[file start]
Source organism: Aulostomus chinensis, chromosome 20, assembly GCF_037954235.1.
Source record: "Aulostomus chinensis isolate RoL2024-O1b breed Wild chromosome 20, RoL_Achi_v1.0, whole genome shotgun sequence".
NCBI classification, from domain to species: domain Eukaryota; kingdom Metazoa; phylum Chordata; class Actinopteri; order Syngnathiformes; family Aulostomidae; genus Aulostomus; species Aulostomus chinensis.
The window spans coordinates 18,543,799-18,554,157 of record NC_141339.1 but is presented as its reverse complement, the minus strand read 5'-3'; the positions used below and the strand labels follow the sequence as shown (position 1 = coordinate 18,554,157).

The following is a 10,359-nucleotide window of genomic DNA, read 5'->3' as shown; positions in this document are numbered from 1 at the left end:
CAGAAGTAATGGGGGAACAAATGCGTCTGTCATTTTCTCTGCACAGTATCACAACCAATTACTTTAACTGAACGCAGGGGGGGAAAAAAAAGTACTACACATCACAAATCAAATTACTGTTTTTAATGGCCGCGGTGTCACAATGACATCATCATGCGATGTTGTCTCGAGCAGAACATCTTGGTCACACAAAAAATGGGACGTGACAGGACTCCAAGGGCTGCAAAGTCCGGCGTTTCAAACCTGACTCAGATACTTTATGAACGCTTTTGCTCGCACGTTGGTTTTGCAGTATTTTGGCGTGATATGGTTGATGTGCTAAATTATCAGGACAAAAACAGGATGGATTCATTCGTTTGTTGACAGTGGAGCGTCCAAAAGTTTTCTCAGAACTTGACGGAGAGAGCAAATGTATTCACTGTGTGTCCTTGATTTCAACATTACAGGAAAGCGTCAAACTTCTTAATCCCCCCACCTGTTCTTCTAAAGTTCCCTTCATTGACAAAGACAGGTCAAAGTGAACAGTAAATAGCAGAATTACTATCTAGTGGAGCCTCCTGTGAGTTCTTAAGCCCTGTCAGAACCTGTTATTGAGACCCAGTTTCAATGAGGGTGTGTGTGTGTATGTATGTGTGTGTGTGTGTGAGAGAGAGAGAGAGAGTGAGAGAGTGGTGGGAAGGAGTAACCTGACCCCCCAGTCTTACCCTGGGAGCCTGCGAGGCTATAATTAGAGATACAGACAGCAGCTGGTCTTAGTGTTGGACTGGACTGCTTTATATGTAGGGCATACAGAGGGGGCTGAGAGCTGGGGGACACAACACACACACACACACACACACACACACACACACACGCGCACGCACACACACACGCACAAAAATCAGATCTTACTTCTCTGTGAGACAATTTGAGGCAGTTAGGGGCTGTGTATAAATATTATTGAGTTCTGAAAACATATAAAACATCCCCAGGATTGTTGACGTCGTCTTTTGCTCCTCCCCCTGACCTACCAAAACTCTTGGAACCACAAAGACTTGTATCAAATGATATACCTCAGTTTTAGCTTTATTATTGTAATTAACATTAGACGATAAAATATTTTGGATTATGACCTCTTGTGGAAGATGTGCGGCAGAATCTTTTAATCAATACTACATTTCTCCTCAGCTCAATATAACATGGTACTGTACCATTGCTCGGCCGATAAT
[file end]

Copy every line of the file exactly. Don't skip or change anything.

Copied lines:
Source organism: Aulostomus chinensis, chromosome 20, assembly GCF_037954235.1.
Source record: "Aulostomus chinensis isolate RoL2024-O1b breed Wild chromosome 20, RoL_Achi_v1.0, whole genome shotgun sequence".
NCBI classification, from domain to species: domain Eukaryota; kingdom Metazoa; phylum Chordata; class Actinopteri; order Syngnathiformes; family Aulostomidae; genus Aulostomus; species Aulostomus chinensis.
The window spans coordinates 18,543,799-18,554,157 of record NC_141339.1 but is presented as its reverse complement, the minus strand read 5'-3'; the positions used below and the strand labels follow the sequence as shown (position 1 = coordinate 18,554,157).

The following is a 10,359-nucleotide window of genomic DNA, read 5'->3' as shown; positions in this document are numbered from 1 at the left end:
CAGAAGTAATGGGGGAACAAATGCGTCTGTCATTTTCTCTGCACAGTATCACAACCAATTACTTTAACTGAACGCAGGGGGGGAAAAAAAAGTACTACACATCACAAATCAAATTACTGTTTTTAATGGCCGCGGTGTCACAATGACATCATCATGCGATGTTGTCTCGAGCAGAACATCTTGGTCACACAAAAAATGGGACGTGACAGGACTCCAAGGGCTGCAAAGTCCGGCGTTTCAAACCTGACTCAGATACTTTATGAACGCTTTTGCTCGCACGTTGGTTTTGCAGTATTTTGGCGTGATATGGTTGATGTGCTAAATTATCAGGACAAAAACAGGATGGATTCATTCGTTTGTTGACAGTGGAGCGTCCAAAAGTTTTCTCAGAACTTGACGGAGAGAGCAAATGTATTCACTGTGTGTCCTTGATTTCAACATTACAGGAAAGCGTCAAACTTCTTAATCCCCCCACCTGTTCTTCTAAAGTTCCCTTCATTGACAAAGACAGGTCAAAGTGAACAGTAAATAGCAGAATTACTATCTAGTGGAGCCTCCTGTGAGTTCTTAAGCCCTGTCAGAACCTGTTATTGAGACCCAGTTTCAATGAGGGTGTGTGTGTGTATGTATGTGTGTGTGTGTGTGAGAGAGAGAGAGAGAGTGAGAGAGTGGTGGGAAGGAGTAACCTGACCCCCCAGTCTTACCCTGGGAGCCTGCGAGGCTATAATTAGAGATACAGACAGCAGCTGGTCTTAGTGTTGGACTGGACTGCTTTATATGTAGGGCATACAGAGGGGGCTGAGAGCTGGGGGACACAACACACACACACACACACACACACACACACACACACGCGCACGCACACACACACGCACAAAAATCAGATCTTACTTCTCTGTGAGACAATTTGAGGCAGTTAGGGGCTGTGTATAAATATTATTGAGTTCTGAAAACATATAAAACATCCCCAGGATTGTTGACGTCGTCTTTTGCTCCTCCCCCTGACCTACCAAAACTCTTGGAACCACAAAGACTTGTATCAAATGATATACCTCAGTTTTAGCTTTATTATTGTAATTAACATTAGACGATAAAATATTTTGGATTATGACCTCTTGTGGAAGATGTGCGGCAGAATCTTTTAATCAATACTACATTTCTCCTCAGCTCAATATAACATGGTACTGTACCATTGCTCGGCCGATAAT